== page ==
Tai Pan Bakery

194 Canal St
New York, NY 10013
(212) 732-2222

Tai Pan Bakery opened the doors to their Chinatown location in 2005. Their first spot, opened in 1990 in Flushing, quickly became the neighborhood’s go-to spot for sweet treats reminiscent of home. Specializing in various Chinese tarts and buns, Tai Pan's pastries are filled with ingredients like red bean, roast pork, taro, cream, salted egg yolk, and more. These are not dense and cloying desserts made to suit American palates. Instead, most of the foods served here are light, fluffy, and mildly sweet. Be sure to try one of the various egg tarts for sale. In addition to the versions common in Mainland China and Macau, Tai Pan offers not-so-traditional flavors you’d be hard-pressed to find in China, like egg white, papaya, and green tea. These tasty hybrids are a testament to the influences of the mingling food cultures of New York City.

Jean Nihoul

To fall in love with the Chinese egg custard tart — sweet custard in an open-faced pastry shell — means to fall in love with the Chinese bakery, a staple of the lower Manhattan culinary landscape (but a rarer institution north of Delancey). The tart can be enjoyed warm or cool, and is often consumed with tea, in the mornings when it’s freshly baked. Also known as dan ta (Mandarin), or dan tat (Cantonese) — the egg tart is symbolic of Chinese adaptation of Western cuisine. The dish became popular in Hong Kong in the mid twentieth century — likely influenced by custard tarts from the occupying British and by pasteis de nata from the nearby island of Macao (once colonized by the Portuguese).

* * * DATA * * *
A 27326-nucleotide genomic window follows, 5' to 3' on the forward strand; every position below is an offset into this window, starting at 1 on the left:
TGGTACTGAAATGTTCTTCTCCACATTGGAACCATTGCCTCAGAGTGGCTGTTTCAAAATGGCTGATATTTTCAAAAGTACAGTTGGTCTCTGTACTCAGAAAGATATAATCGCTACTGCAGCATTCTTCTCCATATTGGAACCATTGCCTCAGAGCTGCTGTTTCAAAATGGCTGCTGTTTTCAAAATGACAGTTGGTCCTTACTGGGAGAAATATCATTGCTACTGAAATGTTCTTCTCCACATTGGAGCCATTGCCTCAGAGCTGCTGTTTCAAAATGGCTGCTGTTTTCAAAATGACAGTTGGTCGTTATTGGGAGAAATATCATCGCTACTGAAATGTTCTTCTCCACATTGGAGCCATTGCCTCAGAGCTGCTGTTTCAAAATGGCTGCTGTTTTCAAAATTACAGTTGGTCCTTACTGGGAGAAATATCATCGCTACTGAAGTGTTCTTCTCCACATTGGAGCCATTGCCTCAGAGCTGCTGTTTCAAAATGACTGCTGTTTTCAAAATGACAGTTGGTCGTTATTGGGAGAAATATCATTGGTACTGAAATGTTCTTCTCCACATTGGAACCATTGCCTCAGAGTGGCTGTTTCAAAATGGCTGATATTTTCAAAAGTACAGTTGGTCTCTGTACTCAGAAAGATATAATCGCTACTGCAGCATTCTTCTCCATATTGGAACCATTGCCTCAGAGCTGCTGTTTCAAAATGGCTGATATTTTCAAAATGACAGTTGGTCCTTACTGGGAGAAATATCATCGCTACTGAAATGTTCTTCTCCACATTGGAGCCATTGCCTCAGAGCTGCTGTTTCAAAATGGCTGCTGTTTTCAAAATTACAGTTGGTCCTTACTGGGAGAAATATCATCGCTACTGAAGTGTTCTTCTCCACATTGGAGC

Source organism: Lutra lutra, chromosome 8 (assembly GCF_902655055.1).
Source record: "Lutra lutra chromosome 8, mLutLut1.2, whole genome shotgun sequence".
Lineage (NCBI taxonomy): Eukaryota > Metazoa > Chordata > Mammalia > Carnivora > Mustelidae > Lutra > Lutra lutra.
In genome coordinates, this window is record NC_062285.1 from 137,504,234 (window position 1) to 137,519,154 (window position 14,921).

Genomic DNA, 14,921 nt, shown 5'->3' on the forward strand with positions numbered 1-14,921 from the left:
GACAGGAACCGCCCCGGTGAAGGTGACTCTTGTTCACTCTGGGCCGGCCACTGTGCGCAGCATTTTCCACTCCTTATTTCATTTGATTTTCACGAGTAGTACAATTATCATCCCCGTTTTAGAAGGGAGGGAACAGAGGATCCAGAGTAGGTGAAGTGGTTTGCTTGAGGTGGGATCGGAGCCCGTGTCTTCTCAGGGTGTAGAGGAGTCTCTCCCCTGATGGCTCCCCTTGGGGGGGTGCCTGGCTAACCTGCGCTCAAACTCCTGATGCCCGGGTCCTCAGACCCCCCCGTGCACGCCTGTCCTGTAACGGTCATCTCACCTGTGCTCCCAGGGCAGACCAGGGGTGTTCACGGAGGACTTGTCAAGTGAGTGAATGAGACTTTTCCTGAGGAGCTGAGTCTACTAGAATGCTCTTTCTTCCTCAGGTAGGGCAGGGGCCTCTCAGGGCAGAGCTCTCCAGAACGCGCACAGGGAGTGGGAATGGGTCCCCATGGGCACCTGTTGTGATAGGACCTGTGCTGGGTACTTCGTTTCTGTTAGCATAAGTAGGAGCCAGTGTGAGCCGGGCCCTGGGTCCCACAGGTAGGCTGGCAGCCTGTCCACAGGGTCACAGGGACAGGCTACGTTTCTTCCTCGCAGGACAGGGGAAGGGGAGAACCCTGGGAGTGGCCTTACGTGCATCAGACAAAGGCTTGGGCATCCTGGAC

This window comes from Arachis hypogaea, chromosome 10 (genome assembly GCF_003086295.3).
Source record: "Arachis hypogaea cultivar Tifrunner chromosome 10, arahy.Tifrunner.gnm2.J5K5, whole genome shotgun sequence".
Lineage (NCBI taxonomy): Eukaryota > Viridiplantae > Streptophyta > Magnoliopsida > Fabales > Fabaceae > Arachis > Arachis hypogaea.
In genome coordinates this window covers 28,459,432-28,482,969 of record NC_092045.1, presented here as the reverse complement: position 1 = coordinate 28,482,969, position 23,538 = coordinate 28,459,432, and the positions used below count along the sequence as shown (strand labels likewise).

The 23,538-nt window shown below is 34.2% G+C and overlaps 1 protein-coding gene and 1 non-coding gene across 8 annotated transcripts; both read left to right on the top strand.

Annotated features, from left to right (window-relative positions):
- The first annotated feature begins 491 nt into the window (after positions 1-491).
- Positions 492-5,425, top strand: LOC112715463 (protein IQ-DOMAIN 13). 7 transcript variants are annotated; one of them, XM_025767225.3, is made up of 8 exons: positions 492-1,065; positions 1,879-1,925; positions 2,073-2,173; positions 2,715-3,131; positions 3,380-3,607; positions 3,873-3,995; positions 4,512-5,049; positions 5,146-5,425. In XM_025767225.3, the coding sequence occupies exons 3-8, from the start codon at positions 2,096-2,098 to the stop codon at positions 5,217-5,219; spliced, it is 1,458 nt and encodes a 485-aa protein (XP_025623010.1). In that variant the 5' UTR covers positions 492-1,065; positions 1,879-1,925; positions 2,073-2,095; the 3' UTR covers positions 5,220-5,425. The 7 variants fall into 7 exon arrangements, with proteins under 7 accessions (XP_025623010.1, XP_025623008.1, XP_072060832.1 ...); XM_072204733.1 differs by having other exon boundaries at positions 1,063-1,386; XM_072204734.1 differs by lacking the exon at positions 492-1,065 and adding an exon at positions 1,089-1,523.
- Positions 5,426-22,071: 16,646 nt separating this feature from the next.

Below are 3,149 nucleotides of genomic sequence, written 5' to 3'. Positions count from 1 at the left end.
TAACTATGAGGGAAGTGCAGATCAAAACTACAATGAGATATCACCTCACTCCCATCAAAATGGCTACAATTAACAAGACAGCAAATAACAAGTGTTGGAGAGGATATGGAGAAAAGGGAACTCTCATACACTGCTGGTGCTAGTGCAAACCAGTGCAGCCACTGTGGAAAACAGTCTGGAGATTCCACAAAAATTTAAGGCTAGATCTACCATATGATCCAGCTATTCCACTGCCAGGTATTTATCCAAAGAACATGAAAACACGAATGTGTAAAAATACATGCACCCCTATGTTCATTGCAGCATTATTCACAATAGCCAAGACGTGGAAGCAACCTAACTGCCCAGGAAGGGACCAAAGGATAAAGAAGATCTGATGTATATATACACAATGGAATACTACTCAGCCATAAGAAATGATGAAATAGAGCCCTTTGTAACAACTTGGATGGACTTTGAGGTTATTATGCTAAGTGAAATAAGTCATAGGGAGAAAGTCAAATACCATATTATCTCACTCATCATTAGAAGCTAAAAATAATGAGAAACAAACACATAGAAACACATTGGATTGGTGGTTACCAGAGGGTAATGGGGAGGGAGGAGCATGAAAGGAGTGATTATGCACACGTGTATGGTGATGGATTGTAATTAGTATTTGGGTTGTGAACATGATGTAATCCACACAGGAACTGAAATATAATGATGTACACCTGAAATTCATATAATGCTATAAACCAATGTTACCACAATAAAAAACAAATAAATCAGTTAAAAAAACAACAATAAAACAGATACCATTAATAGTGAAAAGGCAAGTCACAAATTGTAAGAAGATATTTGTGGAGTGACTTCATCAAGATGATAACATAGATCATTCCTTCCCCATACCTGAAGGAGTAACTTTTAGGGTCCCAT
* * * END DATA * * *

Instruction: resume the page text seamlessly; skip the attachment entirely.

But on the mainland, in Guangzhou, egg tarts appeared in department stores even earlier, in the 1920s, perhaps as a product of the previous century’s Opium Wars with the British. In New York, as in China, patrons can expect crusts made with either shortbread (like a pie) or with laminated dough (like a croissant), a hat tip to the Portuguese. The tops should be shiny and unblemished, with a filling that’s more eggy than creamy, which is to say closer to flan than a pot de crème. If the top is spotty and burnished, fear not: You’re likely eating one that pays more homage to the Macanese variety. Expect to spend about a buck on each tart.

Ryan Sutton
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  4. Tai Pan Bakery
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